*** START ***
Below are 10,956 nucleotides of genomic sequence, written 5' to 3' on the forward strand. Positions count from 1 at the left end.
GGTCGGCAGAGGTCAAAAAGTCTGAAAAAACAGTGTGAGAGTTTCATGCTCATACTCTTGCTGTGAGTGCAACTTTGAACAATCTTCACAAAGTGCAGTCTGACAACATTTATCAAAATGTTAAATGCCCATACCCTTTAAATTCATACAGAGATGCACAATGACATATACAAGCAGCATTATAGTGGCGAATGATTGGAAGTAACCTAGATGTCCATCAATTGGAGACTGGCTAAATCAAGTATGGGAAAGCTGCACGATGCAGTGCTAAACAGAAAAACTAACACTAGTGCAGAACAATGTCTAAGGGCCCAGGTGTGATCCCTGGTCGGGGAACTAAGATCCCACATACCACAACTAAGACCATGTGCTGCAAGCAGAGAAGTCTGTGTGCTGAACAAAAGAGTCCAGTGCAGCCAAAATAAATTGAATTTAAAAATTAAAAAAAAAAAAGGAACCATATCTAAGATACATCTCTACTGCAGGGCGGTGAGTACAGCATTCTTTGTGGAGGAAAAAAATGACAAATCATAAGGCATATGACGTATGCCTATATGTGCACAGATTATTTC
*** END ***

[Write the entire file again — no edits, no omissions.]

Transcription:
Below are 10,956 nucleotides of genomic sequence, written 5' to 3' on the forward strand. Positions count from 1 at the left end.
GGTCGGCAGAGGTCAAAAAGTCTGAAAAAACAGTGTGAGAGTTTCATGCTCATACTCTTGCTGTGAGTGCAACTTTGAACAATCTTCACAAAGTGCAGTCTGACAACATTTATCAAAATGTTAAATGCCCATACCCTTTAAATTCATACAGAGATGCACAATGACATATACAAGCAGCATTATAGTGGCGAATGATTGGAAGTAACCTAGATGTCCATCAATTGGAGACTGGCTAAATCAAGTATGGGAAAGCTGCACGATGCAGTGCTAAACAGAAAAACTAACACTAGTGCAGAACAATGTCTAAGGGCCCAGGTGTGATCCCTGGTCGGGGAACTAAGATCCCACATACCACAACTAAGACCATGTGCTGCAAGCAGAGAAGTCTGTGTGCTGAACAAAAGAGTCCAGTGCAGCCAAAATAAATTGAATTTAAAAATTAAAAAAAAAAAAGGAACCATATCTAAGATACATCTCTACTGCAGGGCGGTGAGTACAGCATTCTTTGTGGAGGAAAAAAATGACAAATCATAAGGCATATGACGTATGCCTATATGTGCACAGATTATTTC